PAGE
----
naaman fletcher Dec 2012 #6
joshcryer Dec 2012 #9
Daniel537 Dec 2012 #14
joshcryer Dec 2012 #20
naaman fletcher Dec 2012 #11
joshcryer Dec 2012 #13
ocpagu Dec 2012 #15
naaman fletcher Dec 2012 #16
ocpagu Dec 2012 #17
joshcryer Dec 2012 #19

Response to naaman fletcher (Original post)

Thu Dec 6, 2012, 05:06 PM

1. What a ridiculous and deceitful headline.

In TOTAL, the Cuban Institute of Music will no longer promote said music.
There is no ban.
Castro is not "cracking down".
The gov't institute of music will no longer spend any Cuban money promoting it. Period.
Ridiculous BS from Bloomberg.

It's quite clearly laid out here ...

http://www.granma.cubaweb.cu/2012/11/30/cultura/artic02.html

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Response to Mika (Reply #1)

Thu Dec 6, 2012, 06:16 PM

2. Have heard about rastafarians and reggae in Cuba for so long. Jesus on a pogo stick.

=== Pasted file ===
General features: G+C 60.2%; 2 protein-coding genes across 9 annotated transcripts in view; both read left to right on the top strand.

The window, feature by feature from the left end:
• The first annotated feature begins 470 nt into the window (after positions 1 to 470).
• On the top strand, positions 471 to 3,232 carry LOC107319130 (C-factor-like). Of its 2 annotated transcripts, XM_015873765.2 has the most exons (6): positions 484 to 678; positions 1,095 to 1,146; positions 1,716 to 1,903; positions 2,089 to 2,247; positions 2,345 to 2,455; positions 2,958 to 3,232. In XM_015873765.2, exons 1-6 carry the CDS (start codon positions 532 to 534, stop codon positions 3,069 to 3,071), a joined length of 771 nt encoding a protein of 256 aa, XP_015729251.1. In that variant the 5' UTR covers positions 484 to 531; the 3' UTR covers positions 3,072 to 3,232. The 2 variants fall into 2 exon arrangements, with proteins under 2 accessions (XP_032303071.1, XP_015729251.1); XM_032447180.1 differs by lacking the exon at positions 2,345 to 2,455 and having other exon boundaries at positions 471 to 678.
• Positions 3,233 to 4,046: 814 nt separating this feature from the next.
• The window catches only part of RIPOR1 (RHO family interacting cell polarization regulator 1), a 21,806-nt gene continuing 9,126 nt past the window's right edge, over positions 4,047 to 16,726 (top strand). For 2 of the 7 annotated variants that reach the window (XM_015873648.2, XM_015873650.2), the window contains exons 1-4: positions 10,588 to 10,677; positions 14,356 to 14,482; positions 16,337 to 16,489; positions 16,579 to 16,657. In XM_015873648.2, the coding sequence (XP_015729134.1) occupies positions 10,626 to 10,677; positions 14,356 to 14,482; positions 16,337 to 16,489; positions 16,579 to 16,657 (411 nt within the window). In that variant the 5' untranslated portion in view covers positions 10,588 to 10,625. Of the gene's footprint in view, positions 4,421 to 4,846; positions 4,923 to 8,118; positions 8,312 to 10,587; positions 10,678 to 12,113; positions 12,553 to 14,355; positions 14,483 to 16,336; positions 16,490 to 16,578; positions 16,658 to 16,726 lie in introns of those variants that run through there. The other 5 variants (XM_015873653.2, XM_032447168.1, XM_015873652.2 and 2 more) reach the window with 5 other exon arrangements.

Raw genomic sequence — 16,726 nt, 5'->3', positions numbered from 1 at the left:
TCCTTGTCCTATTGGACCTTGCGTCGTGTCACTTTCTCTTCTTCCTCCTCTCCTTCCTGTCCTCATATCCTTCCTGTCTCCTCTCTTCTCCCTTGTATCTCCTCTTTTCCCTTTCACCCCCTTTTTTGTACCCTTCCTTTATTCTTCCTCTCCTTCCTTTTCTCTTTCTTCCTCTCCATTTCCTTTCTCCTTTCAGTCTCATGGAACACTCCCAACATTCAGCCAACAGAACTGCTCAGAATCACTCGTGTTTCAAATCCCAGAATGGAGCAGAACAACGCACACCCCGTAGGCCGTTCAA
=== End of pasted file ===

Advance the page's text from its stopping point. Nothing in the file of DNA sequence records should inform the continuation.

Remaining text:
We see all the right-wing propaganda crappola pass before us almost daily, don't we?
What a weary job that must be, posting right-wing drool on a progressive website. Jesus H. Christ on a pogo stick.













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Response to Judi Lynn (Reply #2)

Thu Dec 6, 2012, 06:23 PM

3. Reggaeton and Reggae are not the same thing. nt.

 

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Response to Judi Lynn (Reply #2)

Thu Dec 6, 2012, 09:39 PM

7. Wow, your ignorance shows. Cubaton (Cuba Reggaeton) is not rastafarian.

Look at these rastafarians in Cuba!

Gente de Zona:



Eddy K:



Osmani García:




Note the high style Cubans who embrace American consumer hip hop culture.

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Response to joshcryer (Reply #7)

Thu Dec 6, 2012, 09:41 PM

8. On the plus side

 

The government's position will probably cause it to just grow even more.